Brett happens

All wine, most of the time

oenopole trade tasting (4/4): La Stoppa

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Located south of Piacenza in westernmost Emilia-Romagna, the 58-hectare La Stoppa estate was acquired by the Pantaleoni family in 1973. Daughter Elena took the helm in 1997. She and winemaker Giulio Armani (who also bottles wines under his own label, e.g. the Dinavolino reported on last spring) are both committed to organic farming and the notion that wines are made in the vineyard, not the cellar.  The 30-odd hectares of vines are planted to local varieties as well as Bordeaux red varieties and Pinot Noir (in contrast to Tuscany, the international varieties have been in the region since the 1800s).

Since, after the blog’s name, La Stoppa Guttunio is the search string that most often brings visitors to this site (with gutturnio La Stoppa and Gutturnio also among the top ten search strings), I should mention that, as of the 2010 vintage, La Stoppa has stopped making Gutturnio per se. (I’d meant to ask Elena why during her visit but didn’t have the opportunity to speak with her.) Apparently, both the frizzante and still versions have been replaced by an IGT Emilia dubbed “Trebbiolo” (see below).

IGT Emilia 2010, Trebbiolo Rosso, La Stoppa ($18.90, 11896501)
Barbera (60%) and Bonarda (40%) from three- to 20-year-old vines. Macerated on the skins for about 20 days. Fermented with native yeasts. Made and matured in stainless steel vats. Unfined, unfiltered. A little sulphur is added on bottling. 13% ABV
Intriguing nose: red fruit and sweet spice with earthy and savoury aromas only just beginning to unfold. Medium-bodied. Ripe fruit over an inky substrate. Structured by acidity as much as tannins. Turns a little astringent on the finish. Intense, pure, long. Great QPR. A wine to buy by the case.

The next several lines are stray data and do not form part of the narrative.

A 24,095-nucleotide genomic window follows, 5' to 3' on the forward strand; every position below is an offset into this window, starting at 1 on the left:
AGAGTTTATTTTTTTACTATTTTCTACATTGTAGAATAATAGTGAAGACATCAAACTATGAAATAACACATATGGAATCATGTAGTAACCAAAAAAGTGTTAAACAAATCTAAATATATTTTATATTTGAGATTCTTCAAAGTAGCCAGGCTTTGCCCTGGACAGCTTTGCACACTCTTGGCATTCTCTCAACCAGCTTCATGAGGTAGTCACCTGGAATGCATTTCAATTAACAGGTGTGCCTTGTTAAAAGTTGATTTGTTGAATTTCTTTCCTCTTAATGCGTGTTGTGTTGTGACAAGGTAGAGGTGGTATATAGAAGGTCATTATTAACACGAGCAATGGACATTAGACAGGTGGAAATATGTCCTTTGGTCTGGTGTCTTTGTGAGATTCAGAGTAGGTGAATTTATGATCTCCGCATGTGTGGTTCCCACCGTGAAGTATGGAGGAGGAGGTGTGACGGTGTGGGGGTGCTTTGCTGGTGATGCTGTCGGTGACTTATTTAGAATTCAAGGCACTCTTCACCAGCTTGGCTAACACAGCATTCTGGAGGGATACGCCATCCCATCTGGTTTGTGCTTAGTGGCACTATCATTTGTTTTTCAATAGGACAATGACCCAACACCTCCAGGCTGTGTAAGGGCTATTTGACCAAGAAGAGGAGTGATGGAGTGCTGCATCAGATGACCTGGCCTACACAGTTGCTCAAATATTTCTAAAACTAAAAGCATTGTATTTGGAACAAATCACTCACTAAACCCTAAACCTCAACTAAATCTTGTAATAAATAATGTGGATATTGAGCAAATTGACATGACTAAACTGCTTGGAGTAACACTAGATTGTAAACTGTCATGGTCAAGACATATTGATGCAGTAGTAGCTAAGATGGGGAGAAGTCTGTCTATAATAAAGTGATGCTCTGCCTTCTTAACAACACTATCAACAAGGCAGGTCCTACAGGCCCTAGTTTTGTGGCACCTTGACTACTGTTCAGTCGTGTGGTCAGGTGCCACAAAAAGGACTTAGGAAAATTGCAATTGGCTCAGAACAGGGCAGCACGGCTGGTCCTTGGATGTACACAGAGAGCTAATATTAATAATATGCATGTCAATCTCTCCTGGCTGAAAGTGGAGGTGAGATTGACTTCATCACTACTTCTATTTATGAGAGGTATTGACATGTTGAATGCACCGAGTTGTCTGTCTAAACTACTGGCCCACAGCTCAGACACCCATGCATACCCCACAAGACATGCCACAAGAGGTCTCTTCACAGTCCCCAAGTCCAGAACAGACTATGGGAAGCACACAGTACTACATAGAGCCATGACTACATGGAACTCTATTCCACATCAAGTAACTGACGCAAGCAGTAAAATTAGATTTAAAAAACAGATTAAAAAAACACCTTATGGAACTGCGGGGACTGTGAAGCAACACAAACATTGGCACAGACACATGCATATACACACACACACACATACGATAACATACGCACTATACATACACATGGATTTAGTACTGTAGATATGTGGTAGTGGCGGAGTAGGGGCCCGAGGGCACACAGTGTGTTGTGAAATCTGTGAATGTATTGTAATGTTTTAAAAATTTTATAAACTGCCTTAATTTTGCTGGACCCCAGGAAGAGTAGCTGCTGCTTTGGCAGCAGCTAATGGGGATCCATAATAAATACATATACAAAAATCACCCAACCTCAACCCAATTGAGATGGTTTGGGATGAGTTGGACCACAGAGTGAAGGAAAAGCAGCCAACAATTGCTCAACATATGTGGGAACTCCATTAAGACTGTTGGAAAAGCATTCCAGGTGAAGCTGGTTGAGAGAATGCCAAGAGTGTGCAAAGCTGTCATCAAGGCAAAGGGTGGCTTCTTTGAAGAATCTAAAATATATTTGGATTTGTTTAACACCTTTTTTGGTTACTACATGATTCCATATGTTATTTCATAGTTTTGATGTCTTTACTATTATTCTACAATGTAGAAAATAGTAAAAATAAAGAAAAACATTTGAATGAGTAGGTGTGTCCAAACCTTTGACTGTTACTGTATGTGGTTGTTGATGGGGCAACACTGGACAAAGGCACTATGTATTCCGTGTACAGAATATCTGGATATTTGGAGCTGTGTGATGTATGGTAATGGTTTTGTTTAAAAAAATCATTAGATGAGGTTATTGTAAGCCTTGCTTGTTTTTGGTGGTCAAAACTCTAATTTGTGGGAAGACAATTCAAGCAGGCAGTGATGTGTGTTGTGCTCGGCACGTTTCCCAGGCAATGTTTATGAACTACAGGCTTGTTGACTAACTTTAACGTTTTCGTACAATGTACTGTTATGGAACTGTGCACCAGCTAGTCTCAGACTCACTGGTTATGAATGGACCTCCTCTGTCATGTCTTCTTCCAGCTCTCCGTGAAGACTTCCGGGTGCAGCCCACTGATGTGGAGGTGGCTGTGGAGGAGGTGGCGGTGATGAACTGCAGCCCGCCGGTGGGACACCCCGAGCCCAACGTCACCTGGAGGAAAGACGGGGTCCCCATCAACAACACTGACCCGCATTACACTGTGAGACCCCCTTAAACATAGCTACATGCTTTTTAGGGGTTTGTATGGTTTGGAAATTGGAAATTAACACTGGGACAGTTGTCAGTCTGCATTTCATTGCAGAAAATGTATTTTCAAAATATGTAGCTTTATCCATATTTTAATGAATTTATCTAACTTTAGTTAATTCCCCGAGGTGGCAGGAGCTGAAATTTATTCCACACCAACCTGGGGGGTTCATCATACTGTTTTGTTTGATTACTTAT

Colli Piacentini 2004, La Stoppa ($43.75, oenopole, NLA)
Cabernet Sauvignon (40%), Merlot (40%) and other minor Bordeaux varieties such as Petit Verdot. Macerated on the skins for 30 days. Fermented with native yeasts. Aged 14 months in neutral barrels and two years in bottle. Unfined. 14.5% ABV.
Bordeauxish nose of cassis, tobacco, mint, graphite. Intense and heady. More extracted than your average Bordeaux but retaining an Old World balance and austerity. Ripe tannins and acidity provide structure, the layered flavours depth. Long, savoury, dark-minerally finish with cherry overtones.

IGT Emilia 2008, Ageno, La Stoppa ($39.00, oenopole, NLA)
Malvasia di Candia Aromatica (60%) with Ortrugo and Trebbiano. Macerated on the skins for 30 days. Fermented with native yeasts. Aged 12 months, 50% in stainless steel vats and 50% in used French oak barrels, followed by another two years in bottle. Unfined. Lightly filtered but no added sulphur. 13% ABV.
Complex nose: flowers, white and yellow fruit, citrus zest, spice and more. Pure, fresh and equally complex in the mouth: dried apricot, straw, minerals, herbs. The lively acidity, light airframe structure and rich extract give the wine a real presence. A light tannic astringency appears on the finish. In contrast to many other orange wines, as kaleidoscopic on the palate as on the nose. A treat.

IGT Emilia Malvasia Passito 2008, Vigna del Volta, La Stoppa ($51.00/500 ml, oenopole, NLA)
Malvasia di Candia Aromatica (95%) and Moscato (5%). The grapes are partially dried on sheets and pressed in a wooden press. Aged ten months in French oak barrels and two years in bottle. 13% ABV.
Fragrant nose: raisiny and candied but fresh. Sweet but not saccharine, rich but not heavy. Honeyed fruit flavours are layered over a savoury, dry substrate. Long finish with just a hint of bitterness and astringency. Another treat.

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Written by carswell

November 12, 2012 at 17:22

One Response

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  1. […] of spicy red fruit with slate and leather overtones. Medium-bodied. Rounder and less dry than in earlier vintages. A little hard-candied on entry, the fragrant fruit is savouried by dried herb notes, souring […]


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